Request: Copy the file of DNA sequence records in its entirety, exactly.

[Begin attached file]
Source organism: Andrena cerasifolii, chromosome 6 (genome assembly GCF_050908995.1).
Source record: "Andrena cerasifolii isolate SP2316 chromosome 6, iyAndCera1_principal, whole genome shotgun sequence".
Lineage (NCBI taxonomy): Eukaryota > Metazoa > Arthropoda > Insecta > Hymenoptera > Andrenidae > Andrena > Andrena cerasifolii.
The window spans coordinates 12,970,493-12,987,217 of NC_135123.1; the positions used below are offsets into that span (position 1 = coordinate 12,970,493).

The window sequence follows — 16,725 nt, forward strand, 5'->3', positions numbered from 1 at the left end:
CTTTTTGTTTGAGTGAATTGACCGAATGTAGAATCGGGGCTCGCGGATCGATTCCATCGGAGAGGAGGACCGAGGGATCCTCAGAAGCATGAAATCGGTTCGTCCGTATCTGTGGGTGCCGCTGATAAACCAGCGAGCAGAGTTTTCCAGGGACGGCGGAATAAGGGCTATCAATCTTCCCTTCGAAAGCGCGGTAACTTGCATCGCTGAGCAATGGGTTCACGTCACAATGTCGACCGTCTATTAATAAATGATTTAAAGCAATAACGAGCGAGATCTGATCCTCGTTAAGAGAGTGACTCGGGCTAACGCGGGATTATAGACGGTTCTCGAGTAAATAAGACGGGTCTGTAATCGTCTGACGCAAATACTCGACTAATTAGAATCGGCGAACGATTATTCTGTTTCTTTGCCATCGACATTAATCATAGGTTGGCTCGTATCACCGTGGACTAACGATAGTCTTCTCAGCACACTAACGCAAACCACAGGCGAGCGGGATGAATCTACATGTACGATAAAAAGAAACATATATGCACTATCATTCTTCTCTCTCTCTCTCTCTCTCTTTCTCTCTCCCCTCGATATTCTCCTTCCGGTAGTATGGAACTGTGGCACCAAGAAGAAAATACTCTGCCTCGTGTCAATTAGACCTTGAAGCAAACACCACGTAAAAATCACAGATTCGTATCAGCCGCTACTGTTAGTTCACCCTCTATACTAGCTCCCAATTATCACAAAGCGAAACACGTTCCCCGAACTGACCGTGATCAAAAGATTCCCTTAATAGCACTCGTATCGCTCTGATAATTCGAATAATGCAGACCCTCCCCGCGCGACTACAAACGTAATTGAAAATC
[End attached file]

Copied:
Source organism: Andrena cerasifolii, chromosome 6 (genome assembly GCF_050908995.1).
Source record: "Andrena cerasifolii isolate SP2316 chromosome 6, iyAndCera1_principal, whole genome shotgun sequence".
Lineage (NCBI taxonomy): Eukaryota > Metazoa > Arthropoda > Insecta > Hymenoptera > Andrenidae > Andrena > Andrena cerasifolii.
The window spans coordinates 12,970,493-12,987,217 of NC_135123.1; the positions used below are offsets into that span (position 1 = coordinate 12,970,493).

The window sequence follows — 16,725 nt, forward strand, 5'->3', positions numbered from 1 at the left end:
CTTTTTGTTTGAGTGAATTGACCGAATGTAGAATCGGGGCTCGCGGATCGATTCCATCGGAGAGGAGGACCGAGGGATCCTCAGAAGCATGAAATCGGTTCGTCCGTATCTGTGGGTGCCGCTGATAAACCAGCGAGCAGAGTTTTCCAGGGACGGCGGAATAAGGGCTATCAATCTTCCCTTCGAAAGCGCGGTAACTTGCATCGCTGAGCAATGGGTTCACGTCACAATGTCGACCGTCTATTAATAAATGATTTAAAGCAATAACGAGCGAGATCTGATCCTCGTTAAGAGAGTGACTCGGGCTAACGCGGGATTATAGACGGTTCTCGAGTAAATAAGACGGGTCTGTAATCGTCTGACGCAAATACTCGACTAATTAGAATCGGCGAACGATTATTCTGTTTCTTTGCCATCGACATTAATCATAGGTTGGCTCGTATCACCGTGGACTAACGATAGTCTTCTCAGCACACTAACGCAAACCACAGGCGAGCGGGATGAATCTACATGTACGATAAAAAGAAACATATATGCACTATCATTCTTCTCTCTCTCTCTCTCTCTCTTTCTCTCTCCCCTCGATATTCTCCTTCCGGTAGTATGGAACTGTGGCACCAAGAAGAAAATACTCTGCCTCGTGTCAATTAGACCTTGAAGCAAACACCACGTAAAAATCACAGATTCGTATCAGCCGCTACTGTTAGTTCACCCTCTATACTAGCTCCCAATTATCACAAAGCGAAACACGTTCCCCGAACTGACCGTGATCAAAAGATTCCCTTAATAGCACTCGTATCGCTCTGATAATTCGAATAATGCAGACCCTCCCCGCGCGACTACAAACGTAATTGAAAATC